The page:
EDITORIAL: Any decision to end DACA sets U.S. in reverse


Courtesy of Pedro Cisneros

Sacramento State student Everardo Chavez wears signs on his chest identifying himself as a Deferred Action for Childhood Arrivals (DACA) participant as part of a silent protest on campus on Feb. 16. Chavez was protesting as part of A Day Without Immigrants, a nationwide protest against President Donald Trump’s immigration policies.

State Hornet

Imagine having known only one place and calling it home your entire life. All of your closest friends and fondest childhood memories and everything else that truly matters to you are a culmination of the life you’ve lived in this particular place. Aside from stories of a foreign land that your parents often tell you about, nothing else feels familiar to you.

Now imagine that the place you’ve only heard stories of will become your home. Imagine the only life you’ve ever know being ripped away because of events that were out of your control since they happened when you were only a child.

Well, this imaginary scenario has the potential to become a reality for hundreds of thousands of people as President Donald Trump is expected to end the Deferred Action for Childhood Arrivals program.

DACA is an immigration policy that was founded by the Obama administration in June 2012. It allows certain undocumented immigrants to legally obtain a driver’s license, go to college and work here in the states for increments of two years at a time. In order to be eligible, the individual had to arrive in the U.S before they were 16 years old and had to have lived here since June 15, 2007.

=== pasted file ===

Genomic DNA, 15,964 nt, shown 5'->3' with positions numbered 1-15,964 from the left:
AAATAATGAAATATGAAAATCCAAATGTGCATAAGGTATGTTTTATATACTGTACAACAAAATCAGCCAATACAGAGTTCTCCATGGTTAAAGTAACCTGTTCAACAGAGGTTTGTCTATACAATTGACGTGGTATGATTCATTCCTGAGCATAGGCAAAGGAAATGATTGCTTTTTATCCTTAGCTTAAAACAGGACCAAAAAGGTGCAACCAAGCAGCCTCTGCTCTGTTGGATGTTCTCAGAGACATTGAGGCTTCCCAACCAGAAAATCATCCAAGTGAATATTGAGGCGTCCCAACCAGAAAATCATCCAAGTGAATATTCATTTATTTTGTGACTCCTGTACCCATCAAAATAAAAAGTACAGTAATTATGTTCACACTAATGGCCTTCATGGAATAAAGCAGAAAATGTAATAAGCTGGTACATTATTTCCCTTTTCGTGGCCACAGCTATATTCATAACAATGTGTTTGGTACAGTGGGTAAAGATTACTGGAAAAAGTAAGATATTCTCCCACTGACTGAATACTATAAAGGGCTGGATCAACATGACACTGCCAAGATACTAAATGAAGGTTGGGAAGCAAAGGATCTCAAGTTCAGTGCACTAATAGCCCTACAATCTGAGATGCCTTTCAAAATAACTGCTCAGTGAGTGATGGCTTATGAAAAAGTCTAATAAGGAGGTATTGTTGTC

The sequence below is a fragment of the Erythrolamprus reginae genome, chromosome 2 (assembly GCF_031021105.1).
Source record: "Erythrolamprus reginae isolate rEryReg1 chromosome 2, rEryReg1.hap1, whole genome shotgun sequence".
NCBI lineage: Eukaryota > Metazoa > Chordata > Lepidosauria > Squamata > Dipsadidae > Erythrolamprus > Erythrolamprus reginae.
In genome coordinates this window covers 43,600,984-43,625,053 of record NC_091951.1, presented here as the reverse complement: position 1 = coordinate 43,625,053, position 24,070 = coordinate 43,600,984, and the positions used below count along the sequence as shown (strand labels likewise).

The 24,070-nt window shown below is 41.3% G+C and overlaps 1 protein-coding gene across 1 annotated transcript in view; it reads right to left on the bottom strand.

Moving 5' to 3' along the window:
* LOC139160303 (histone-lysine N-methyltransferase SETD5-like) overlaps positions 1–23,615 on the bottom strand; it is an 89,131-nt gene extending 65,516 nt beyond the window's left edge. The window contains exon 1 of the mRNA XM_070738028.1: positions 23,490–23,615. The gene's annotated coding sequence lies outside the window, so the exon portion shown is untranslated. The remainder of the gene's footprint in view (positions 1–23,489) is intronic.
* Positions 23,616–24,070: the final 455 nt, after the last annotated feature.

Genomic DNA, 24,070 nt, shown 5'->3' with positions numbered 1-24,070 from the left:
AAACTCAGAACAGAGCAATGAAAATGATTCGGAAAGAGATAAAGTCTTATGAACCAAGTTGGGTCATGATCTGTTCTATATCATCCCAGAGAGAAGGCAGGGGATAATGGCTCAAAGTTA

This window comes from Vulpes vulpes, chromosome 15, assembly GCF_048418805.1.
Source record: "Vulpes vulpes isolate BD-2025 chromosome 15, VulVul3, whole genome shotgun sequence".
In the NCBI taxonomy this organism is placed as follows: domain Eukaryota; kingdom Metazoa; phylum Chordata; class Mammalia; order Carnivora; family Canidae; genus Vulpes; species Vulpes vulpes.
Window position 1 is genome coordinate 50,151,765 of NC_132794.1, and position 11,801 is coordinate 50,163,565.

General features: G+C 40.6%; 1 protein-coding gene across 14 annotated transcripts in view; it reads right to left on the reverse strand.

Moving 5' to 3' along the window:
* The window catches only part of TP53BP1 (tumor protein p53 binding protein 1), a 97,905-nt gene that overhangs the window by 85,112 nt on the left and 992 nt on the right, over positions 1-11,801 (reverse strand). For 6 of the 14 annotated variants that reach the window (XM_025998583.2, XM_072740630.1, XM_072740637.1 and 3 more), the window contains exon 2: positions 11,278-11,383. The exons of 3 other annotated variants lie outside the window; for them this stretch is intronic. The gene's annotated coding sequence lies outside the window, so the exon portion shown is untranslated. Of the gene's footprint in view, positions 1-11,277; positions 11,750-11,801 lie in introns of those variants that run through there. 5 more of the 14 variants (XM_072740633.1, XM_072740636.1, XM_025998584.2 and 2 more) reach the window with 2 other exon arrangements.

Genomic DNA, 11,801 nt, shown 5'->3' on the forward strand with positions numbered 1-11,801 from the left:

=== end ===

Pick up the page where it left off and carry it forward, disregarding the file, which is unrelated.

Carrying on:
The program was designed to assist the students who had been in the United States for the majority of their lives and prevent immigration enforcement resources from focusing on individuals that were “low priority.”

If Trump were to end DACA, nearly 800,000 DREAMers — the undocumented immigrants who were brought over as children — would be stripped of their status and privileges and would be told to return to the country where they were born.

Keep in mind, Trump promised to “show great heart” when dealing with DACA. Unless there’s a suitable replacement in the works, Trump is going back on his word and proving that he will say whatever he needs to in order to get by.

Currently, there are over half a million people in California alone who could benefit from DACA and achieve a lot more than they would by their own means. Not only could they achieve personal growth, but they would have more opportunities to give back to the society that so vehemently insists that they take more than they give.

They give back as workers. The Center for American Progress wrote that ending DACA would “remove an estimated 685,000 workers from the nation’s economy,” costing $460.3 billion from the national GDP over the next decade.

They also give back like Alonso Guillen, a Texas resident and DACA recipient who died on a rescue mission during the destruction of Hurricane Harvey.

To punish an entire group of people for acts they were forced to commit when they were children is simply cruel. It doesn’t make any sense and it goes against everything that this country should stand for.